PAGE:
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Credit Counseling vs. Debt Management

Debt and credit

When you are trying to reduce your debt and to stop collectors from calling you all the time, the number of options for getting help can seem overwhelming. Some companies claim to offer debt settlement, others will offer to help you with debt management. You can also seek help from a credit counselor, who may also provide a debt management plan. When it comes to credit counseling vs. debt management, the major difference is who the programs are for and what they aim to do.

Credit Counseling

If you are having any sort of financial trouble, whether you’re deep in debt or are simply struggling to make ends meet each month, credit counseling can be helpful. Counseling programs, such as those offered by CESI, usually operate on a nonprofit basis, meaning the counselors you speak with aren’t out to make money off of your financial problems. Credit counseling isn’t only for people who have a considerable amount of debt. You might find it helpful to speak with a counselor so that you can avoid going into debt or so that you figure out a way to balance what you earn with what you spend. Counseling is usually done on a one-on-one basis and a counselor will develop a customized, personal plan to help you get control of your financial life.

Debt Management

In terms of credit counseling vs. debt management, a debt management plan can be the next step after a person has gone through counseling. But, the two don’t have to go together, meaning that a person can receive counseling without ultimately enrolling in a debt management plan.

While counseling can help the majority of people who have financial troubles, debt management isn’t a one-size-fits-all solution or the right pick for everyone. Usually, a counselor will recommend a debt management plan to people who have trouble paying their debts monthly or who have too much debt, according to the FDIC. If a counselor recommends that you enroll in a plan, it will usually involve you and the counselor working with your creditors to come up with a monthly payment that you can afford. Typically, lenders will waive fees and reduce interest rates for people in such plans. Once you are on a debt management plan, you make a single payment monthly to your counselor. The counselor then divvies up amount, paying each of your creditors separately.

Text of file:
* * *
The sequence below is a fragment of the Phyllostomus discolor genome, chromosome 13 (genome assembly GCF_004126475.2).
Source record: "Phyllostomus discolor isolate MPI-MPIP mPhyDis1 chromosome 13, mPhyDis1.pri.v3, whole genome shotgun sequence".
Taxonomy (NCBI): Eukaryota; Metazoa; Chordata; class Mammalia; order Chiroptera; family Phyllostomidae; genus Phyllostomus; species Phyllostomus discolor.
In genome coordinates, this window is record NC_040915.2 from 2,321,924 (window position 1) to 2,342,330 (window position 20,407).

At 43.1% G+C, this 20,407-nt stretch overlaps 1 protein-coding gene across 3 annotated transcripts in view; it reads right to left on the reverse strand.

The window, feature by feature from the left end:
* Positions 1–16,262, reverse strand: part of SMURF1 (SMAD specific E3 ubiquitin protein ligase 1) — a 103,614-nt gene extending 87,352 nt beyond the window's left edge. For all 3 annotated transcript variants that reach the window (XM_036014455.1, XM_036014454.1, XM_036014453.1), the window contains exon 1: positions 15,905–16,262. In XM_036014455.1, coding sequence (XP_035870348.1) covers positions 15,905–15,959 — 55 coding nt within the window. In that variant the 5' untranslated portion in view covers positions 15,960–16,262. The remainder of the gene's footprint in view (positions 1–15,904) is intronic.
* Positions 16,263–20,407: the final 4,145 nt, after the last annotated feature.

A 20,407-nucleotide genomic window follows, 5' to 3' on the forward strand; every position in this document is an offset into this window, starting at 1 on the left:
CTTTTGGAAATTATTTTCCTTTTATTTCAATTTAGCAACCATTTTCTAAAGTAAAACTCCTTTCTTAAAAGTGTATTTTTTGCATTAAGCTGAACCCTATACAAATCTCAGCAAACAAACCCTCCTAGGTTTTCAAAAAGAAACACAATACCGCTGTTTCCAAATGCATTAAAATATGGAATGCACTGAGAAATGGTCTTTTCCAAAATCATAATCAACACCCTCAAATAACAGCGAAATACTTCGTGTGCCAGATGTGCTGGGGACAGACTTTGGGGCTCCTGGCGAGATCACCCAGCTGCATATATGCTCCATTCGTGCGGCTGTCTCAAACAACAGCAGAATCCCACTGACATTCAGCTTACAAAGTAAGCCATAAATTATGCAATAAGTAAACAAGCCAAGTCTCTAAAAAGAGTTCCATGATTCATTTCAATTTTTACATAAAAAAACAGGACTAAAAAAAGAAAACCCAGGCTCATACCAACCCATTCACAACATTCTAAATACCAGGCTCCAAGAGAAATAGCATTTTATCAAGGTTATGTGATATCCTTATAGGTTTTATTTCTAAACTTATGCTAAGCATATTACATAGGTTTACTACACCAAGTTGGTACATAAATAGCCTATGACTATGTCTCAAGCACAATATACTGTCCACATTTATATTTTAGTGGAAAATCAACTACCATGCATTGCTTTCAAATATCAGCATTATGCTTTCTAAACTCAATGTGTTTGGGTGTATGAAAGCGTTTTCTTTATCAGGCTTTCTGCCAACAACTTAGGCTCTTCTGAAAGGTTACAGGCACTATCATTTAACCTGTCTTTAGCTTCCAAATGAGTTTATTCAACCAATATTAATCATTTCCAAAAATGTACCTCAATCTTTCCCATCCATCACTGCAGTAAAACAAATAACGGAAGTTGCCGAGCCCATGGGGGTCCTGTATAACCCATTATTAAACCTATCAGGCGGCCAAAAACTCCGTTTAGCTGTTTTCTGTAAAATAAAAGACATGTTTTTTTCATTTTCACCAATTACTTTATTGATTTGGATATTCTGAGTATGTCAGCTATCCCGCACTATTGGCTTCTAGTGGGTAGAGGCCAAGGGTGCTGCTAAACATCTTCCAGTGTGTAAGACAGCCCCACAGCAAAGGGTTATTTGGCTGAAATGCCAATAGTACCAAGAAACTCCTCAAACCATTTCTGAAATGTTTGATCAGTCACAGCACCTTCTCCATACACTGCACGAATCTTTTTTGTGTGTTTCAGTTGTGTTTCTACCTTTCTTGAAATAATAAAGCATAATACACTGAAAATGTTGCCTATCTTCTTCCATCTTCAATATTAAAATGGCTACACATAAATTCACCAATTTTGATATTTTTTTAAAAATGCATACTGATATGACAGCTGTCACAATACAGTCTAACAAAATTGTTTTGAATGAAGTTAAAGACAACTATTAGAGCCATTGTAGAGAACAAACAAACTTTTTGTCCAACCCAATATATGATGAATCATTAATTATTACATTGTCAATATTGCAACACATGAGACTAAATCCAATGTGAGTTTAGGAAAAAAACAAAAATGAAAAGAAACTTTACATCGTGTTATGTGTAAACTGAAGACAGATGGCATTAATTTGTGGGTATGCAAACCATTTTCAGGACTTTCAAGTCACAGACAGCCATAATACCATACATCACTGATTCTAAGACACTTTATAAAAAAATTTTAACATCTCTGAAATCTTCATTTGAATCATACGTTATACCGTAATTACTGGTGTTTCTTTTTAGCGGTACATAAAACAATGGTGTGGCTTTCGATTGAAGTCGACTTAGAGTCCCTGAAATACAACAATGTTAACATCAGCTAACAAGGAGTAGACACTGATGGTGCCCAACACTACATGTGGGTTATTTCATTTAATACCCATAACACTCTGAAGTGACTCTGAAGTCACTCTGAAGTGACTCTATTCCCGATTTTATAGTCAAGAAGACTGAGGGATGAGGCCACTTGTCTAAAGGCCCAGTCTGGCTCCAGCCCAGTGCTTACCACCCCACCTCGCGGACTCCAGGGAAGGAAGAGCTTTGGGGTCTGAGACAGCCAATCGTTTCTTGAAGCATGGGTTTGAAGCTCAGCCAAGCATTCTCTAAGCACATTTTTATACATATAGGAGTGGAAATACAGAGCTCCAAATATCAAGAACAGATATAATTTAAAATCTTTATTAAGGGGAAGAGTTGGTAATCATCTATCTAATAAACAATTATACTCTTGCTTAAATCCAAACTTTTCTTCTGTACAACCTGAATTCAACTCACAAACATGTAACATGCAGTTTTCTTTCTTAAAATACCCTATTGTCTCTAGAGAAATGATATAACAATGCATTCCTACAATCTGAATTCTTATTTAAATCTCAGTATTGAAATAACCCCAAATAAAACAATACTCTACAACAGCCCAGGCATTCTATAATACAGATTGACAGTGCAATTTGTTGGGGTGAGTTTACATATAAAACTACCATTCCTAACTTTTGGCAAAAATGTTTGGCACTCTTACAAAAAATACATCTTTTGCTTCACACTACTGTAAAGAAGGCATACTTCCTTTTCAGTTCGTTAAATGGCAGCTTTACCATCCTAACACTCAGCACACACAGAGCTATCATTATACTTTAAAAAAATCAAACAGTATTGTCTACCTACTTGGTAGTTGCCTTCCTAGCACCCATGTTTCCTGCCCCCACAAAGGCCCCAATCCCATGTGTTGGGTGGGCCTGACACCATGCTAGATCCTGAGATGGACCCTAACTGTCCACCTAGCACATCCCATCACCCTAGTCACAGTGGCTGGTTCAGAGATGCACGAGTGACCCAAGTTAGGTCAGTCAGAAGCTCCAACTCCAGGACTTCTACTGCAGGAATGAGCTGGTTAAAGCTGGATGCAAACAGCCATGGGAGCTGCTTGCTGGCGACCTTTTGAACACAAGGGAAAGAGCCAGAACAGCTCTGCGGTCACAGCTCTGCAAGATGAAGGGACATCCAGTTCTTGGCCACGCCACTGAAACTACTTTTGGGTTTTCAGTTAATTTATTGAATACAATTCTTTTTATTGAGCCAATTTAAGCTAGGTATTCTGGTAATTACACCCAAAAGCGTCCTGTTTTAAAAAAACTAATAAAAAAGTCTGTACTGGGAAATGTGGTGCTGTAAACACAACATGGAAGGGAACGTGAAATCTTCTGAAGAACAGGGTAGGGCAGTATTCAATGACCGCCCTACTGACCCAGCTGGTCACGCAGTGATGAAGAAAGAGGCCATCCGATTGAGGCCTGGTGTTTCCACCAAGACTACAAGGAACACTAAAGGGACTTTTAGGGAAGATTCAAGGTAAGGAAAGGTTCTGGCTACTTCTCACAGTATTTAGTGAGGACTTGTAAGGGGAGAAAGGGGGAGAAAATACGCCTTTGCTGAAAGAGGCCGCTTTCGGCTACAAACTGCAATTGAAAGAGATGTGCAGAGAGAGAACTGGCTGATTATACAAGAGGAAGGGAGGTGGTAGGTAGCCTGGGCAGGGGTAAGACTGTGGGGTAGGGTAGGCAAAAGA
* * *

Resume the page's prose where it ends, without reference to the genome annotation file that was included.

How to Pick One

Starting with credit counseling is usually a good idea, as the counselor can help you come up with a budget and can make recommendations to you to help you manage your finances more effectively. A counselor can also recommend debt management to you, if needed. When picking a counselor, you want to choose a reputable company that will be working for you and whose goal is to make sure your best interests are served. Look for counselors with training and certification. Check out the company’s mission to make sure it is dedicated to helping you.

Rebuilding your finances and credit does take time, so it’s a good idea to be wary of any companies that promise a quick fix or companies that rush you into a program without fully reviewing your financial situation first. Credit counseling, and if needed, debt management, can help you put the pieces of your financial life back together, but the process can be slow and steady.

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1 Response to Credit Counseling vs. Debt Management

  1. Ellie Davis says:

    Thank you for suggesting that starting with credit counseling is normally a good idea. My husband and I are really struggling with finances and we are wanting to get some help. I’ll have to look into financial planners that can provide us with some dept counseling in my area.

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